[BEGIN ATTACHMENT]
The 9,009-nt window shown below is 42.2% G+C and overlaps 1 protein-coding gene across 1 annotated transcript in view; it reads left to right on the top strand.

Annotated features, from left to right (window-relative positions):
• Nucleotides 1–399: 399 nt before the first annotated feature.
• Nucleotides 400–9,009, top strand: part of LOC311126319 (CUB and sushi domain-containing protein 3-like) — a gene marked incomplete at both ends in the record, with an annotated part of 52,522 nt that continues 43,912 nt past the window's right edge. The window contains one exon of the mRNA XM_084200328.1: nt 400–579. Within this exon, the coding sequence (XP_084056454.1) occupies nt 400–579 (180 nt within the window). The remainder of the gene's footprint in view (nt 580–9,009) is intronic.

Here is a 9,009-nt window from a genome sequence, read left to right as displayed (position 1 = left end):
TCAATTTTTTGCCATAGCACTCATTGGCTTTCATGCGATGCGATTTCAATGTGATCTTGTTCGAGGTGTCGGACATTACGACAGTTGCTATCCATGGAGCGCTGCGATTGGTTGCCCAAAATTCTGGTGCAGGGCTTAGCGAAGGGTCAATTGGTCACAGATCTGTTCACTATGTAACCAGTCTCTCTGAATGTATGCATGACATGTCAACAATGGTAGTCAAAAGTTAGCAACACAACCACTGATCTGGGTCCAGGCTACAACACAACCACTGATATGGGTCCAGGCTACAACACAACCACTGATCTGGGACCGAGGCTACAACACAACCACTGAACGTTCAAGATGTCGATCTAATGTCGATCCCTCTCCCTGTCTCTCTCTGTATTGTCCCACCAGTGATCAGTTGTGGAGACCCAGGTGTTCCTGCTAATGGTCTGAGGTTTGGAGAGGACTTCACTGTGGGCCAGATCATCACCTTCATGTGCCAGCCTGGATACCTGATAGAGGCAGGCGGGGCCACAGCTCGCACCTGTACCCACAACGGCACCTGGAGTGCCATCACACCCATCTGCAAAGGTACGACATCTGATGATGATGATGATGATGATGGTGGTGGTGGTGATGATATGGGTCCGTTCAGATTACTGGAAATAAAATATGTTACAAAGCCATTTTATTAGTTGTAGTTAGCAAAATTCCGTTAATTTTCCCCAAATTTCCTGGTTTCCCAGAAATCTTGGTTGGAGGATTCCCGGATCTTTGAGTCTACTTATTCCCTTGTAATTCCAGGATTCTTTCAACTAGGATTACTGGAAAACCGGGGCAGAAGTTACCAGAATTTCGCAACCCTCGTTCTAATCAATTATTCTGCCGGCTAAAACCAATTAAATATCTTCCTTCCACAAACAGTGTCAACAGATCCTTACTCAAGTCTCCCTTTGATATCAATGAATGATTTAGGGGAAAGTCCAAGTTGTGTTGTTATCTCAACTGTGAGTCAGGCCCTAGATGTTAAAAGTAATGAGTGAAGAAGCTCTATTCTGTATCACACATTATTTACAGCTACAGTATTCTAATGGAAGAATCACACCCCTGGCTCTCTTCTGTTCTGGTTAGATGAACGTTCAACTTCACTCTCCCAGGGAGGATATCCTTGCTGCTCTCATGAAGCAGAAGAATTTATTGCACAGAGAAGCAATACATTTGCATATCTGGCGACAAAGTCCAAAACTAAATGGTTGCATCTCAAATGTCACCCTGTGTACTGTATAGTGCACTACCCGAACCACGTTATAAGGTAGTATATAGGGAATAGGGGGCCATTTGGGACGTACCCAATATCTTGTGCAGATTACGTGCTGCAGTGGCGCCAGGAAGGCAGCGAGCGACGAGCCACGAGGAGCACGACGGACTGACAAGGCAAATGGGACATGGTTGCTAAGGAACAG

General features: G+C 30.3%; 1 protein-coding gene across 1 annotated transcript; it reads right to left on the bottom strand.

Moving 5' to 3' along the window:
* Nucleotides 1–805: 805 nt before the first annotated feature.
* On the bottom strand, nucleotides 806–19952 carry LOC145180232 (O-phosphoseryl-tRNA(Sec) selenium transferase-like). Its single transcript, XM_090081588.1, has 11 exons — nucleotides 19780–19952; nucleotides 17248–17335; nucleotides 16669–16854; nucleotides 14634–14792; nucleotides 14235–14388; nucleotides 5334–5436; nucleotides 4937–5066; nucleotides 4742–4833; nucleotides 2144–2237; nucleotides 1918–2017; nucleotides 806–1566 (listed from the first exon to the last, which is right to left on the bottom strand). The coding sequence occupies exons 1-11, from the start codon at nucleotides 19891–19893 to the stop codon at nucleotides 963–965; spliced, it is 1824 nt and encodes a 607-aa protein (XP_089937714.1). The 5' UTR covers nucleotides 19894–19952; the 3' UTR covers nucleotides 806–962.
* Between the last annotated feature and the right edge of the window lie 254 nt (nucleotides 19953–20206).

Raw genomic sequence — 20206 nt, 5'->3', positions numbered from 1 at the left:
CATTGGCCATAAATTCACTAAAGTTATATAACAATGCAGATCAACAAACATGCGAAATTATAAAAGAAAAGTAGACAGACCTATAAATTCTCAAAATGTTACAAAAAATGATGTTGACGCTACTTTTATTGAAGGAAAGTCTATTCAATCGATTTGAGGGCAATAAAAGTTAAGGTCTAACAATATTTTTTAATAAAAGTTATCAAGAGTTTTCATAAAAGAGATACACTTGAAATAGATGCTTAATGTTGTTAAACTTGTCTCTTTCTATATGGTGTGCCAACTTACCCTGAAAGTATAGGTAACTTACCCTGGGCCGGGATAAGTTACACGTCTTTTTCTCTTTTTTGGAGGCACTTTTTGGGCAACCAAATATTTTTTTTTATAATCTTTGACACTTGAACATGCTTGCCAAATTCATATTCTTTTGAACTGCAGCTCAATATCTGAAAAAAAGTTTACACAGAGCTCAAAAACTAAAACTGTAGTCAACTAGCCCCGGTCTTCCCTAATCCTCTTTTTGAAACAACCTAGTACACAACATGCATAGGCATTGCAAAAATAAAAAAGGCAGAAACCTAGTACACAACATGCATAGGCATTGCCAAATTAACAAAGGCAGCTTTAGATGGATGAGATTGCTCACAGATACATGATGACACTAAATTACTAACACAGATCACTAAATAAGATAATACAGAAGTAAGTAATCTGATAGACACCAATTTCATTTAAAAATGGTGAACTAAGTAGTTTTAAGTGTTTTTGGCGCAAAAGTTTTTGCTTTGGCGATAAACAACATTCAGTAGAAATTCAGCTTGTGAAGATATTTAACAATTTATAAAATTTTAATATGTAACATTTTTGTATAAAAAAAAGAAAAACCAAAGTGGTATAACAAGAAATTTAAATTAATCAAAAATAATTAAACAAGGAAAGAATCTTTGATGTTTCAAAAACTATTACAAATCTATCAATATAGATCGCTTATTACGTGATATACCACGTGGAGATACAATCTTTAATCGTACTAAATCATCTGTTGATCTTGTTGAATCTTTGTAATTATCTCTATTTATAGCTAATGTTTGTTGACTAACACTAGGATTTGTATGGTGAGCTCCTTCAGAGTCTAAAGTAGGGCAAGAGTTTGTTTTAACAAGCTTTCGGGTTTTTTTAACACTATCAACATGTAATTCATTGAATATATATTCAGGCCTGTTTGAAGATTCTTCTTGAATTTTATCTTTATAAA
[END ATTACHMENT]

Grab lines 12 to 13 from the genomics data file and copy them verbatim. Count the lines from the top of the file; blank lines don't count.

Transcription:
Raw genomic sequence — 20206 nt, 5'->3', positions numbered from 1 at the left:
CATTGGCCATAAATTCACTAAAGTTATATAACAATGCAGATCAACAAACATGCGAAATTATAAAAGAAAAGTAGACAGACCTATAAATTCTCAAAATGTTACAAAAAATGATGTTGACGCTACTTTTATTGAAGGAAAGTCTATTCAATCGATTTGAGGGCAATAAAAGTTAAGGTCTAACAATATTTTTTAATAAAAGTTATCAAGAGTTTTCATAAAAGAGATACACTTGAAATAGATGCTTAATGTTGTTAAACTTGTCTCTTTCTATATGGTGTGCCAACTTACCCTGAAAGTATAGGTAACTTACCCTGGGCCGGGATAAGTTACACGTCTTTTTCTCTTTTTTGGAGGCACTTTTTGGGCAACCAAATATTTTTTTTTATAATCTTTGACACTTGAACATGCTTGCCAAATTCATATTCTTTTGAACTGCAGCTCAATATCTGAAAAAAAGTTTACACAGAGCTCAAAAACTAAAACTGTAGTCAACTAGCCCCGGTCTTCCCTAATCCTCTTTTTGAAACAACCTAGTACACAACATGCATAGGCATTGCAAAAATAAAAAAGGCAGAAACCTAGTACACAACATGCATAGGCATTGCCAAATTAACAAAGGCAGCTTTAGATGGATGAGATTGCTCACAGATACATGATGACACTAAATTACTAACACAGATCACTAAATAAGATAATACAGAAGTAAGTAATCTGATAGACACCAATTTCATTTAAAAATGGTGAACTAAGTAGTTTTAAGTGTTTTTGGCGCAAAAGTTTTTGCTTTGGCGATAAACAACATTCAGTAGAAATTCAGCTTGTGAAGATATTTAACAATTTATAAAATTTTAATATGTAACATTTTTGTATAAAAAAAAGAAAAACCAAAGTGGTATAACAAGAAATTTAAATTAATCAAAAATAATTAAACAAGGAAAGAATCTTTGATGTTTCAAAAACTATTACAAATCTATCAATATAGATCGCTTATTACGTGATATACCACGTGGAGATACAATCTTTAATCGTACTAAATCATCTGTTGATCTTGTTGAATCTTTGTAATTATCTCTATTTATAGCTAATGTTTGTTGACTAACACTAGGATTTGTATGGTGAGCTCCTTCAGAGTCTAAAGTAGGGCAAGAGTTTGTTTTAACAAGCTTTCGGGTTTTTTTAACACTATCAACATGTAATTCATTGAATATATATTCAGGCCTGTTTGAAGATTCTTCTTGAATTTTATCTTTATAAA